Flowers for Bees
What are bee flowers?
Bee flowers provide abundant nectar and pollen for bees. Bees obtain all of their carbohydrates from floral nectar, and all of their protein from floral pollen. The most important pieces of planning any pollinator garden are to provide a diverse array of blooming flowers, make sure to have something blooming through the whole growing season, and to keep your plants free of pesticides, including fungicides and insecticides. Observe flowering plants in your area to see which plants are attracting the most pollinators and the most different types of pollinators. Prepare your garden for future climate uncertainties by planting drought tolerant plant as well as early and late season plants.
Flowering lawns can be great way to increase your postive impact on pollinators. The UMN Bee Lab in partnership with the UMN Turf Lab have discovered some great ways for you create bee lawns. A flowering lawn differs from a traditional lawn in having flowering plants as well as turfgrasses. Benefits of a flowering lawn include: increased lawn resilience to environmental pressures, natural diversity that benefits bees and other pollinators and insects, and the beauty of the flowers themselves. Learn more here.
The number of choices for plants to support pollinators can be overwhelming. Below are some resources we have produced to help you narrow down your choices. In addition, we highly recommend these plant lists and pollinator habitat resources: Xerces Society, Pollinators of Native Plants, and the Board of Water and Soil Resources.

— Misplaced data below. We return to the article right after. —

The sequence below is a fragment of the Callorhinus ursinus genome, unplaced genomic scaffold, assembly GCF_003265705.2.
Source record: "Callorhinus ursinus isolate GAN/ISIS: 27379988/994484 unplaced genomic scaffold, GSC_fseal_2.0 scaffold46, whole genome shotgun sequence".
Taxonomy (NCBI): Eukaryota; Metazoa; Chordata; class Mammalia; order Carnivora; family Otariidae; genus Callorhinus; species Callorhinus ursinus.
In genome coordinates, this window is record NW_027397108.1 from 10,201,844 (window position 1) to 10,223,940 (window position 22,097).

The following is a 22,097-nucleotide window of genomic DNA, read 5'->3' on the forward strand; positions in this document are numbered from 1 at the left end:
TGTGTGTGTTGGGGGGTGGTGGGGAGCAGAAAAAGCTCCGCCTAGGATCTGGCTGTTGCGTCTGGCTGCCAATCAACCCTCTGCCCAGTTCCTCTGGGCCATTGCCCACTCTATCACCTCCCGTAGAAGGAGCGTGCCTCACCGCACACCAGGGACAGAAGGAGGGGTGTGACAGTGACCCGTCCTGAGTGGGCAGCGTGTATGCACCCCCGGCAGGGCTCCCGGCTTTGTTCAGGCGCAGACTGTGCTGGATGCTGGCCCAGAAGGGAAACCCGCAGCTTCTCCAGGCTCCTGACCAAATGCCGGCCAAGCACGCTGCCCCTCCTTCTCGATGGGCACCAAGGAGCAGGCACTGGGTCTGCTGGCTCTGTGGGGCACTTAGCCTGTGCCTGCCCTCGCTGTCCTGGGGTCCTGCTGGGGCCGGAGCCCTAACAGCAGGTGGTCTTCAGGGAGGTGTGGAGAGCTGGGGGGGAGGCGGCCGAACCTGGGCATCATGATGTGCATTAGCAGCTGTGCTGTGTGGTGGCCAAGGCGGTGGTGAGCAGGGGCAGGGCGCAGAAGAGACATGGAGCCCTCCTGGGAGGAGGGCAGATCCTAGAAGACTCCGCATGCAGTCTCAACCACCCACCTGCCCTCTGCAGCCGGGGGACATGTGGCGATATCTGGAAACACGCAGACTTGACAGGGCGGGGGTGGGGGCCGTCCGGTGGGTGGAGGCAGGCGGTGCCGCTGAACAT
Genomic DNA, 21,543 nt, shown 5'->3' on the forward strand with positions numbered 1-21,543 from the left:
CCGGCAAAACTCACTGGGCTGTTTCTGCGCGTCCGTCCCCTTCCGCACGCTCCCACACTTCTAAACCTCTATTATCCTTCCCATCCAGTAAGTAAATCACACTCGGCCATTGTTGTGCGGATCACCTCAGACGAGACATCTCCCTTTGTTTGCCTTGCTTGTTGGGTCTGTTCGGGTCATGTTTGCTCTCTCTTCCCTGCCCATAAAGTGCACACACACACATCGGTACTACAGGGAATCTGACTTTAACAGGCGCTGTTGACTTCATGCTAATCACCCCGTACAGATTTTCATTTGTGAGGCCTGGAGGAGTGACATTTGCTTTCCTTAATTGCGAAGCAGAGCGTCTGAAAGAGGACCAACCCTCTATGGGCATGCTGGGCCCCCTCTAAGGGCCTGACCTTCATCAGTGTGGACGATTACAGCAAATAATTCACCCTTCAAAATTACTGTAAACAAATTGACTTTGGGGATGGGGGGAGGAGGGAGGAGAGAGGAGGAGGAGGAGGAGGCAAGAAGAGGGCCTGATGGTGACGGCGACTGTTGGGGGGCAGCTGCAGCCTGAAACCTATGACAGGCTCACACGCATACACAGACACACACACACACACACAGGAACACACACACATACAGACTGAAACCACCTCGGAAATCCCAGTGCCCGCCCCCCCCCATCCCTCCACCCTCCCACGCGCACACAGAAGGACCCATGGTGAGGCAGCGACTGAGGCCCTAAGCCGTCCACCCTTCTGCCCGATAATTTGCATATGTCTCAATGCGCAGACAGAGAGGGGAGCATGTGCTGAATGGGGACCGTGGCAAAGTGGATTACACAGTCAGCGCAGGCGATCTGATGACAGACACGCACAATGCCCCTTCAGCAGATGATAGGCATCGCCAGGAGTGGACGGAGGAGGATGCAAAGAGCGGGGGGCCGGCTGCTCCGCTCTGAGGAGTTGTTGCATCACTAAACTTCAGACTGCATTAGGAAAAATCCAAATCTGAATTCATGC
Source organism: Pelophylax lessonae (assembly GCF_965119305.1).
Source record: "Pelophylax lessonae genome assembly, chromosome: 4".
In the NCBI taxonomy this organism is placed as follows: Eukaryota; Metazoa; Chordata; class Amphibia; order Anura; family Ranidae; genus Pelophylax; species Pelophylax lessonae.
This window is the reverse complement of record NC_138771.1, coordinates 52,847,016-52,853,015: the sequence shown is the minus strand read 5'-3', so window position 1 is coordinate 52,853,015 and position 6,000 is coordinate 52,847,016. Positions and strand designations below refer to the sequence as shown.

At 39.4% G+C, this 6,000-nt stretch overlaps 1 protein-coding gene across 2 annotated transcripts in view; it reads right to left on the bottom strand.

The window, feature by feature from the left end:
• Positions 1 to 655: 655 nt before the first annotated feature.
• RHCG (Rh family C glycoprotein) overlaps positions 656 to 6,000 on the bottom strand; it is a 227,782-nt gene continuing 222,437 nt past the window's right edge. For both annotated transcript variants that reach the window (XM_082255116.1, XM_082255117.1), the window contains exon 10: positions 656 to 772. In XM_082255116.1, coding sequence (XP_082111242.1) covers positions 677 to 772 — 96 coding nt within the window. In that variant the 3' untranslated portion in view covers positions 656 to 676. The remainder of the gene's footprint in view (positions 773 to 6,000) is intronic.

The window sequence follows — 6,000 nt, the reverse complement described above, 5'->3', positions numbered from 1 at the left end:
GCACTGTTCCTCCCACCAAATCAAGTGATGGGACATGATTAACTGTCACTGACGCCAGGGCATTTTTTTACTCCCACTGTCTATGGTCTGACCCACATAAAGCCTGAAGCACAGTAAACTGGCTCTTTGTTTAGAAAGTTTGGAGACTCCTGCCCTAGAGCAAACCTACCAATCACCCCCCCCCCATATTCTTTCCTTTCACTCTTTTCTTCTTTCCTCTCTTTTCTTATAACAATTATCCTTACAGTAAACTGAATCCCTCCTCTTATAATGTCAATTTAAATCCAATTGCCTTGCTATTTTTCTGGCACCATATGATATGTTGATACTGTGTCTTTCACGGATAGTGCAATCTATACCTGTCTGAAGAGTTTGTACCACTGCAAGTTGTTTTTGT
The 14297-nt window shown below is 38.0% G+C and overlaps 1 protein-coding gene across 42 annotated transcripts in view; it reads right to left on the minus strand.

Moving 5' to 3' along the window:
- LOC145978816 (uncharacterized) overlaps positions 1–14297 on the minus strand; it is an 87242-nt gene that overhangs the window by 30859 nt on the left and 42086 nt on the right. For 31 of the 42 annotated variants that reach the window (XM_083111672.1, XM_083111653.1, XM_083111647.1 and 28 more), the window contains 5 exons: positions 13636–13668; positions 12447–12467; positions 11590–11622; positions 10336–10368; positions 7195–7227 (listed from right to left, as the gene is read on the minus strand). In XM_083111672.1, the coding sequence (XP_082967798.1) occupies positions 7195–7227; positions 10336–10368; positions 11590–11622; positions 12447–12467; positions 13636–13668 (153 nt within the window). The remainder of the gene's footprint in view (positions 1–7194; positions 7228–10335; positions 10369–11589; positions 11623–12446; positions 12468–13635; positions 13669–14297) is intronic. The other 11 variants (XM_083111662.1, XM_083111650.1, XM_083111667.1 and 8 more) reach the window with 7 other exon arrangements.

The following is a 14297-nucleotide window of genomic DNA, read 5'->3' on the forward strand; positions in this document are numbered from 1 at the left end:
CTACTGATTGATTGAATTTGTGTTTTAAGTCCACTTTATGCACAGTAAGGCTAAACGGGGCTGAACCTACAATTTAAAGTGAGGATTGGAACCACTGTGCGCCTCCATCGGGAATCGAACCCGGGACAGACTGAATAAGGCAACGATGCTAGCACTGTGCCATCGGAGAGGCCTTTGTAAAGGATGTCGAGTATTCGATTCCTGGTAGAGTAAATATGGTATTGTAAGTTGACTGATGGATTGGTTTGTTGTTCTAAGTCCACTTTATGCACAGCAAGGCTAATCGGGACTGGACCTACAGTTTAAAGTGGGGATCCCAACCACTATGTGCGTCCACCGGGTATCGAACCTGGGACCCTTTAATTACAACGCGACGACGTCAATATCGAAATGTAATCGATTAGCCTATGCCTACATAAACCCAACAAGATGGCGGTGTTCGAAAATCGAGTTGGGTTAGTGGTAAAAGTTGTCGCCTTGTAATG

|Find out more about how bees use prairie restorations
with Prairie Reconstructions for Pollinators
|Expanding Floral Palette for Bees in Prairie Reconstructions
Pollinator Tea Garden
Pollinator gardens in yards and parks
Evaluate your garden and see how you can increase your impact to conserve pollinators with this habitat assessment guide from the Xerces Society and the UMN Bee Lab.
Where do I buy native plants?
Native plants can be difficult to find at plant nurseries, and the actual sources of the plants are difficult to determine. Using a supplier that specializes in native plants can help ensure you are creating habitat with native plants. Here are some native plant producers working in Minnesota.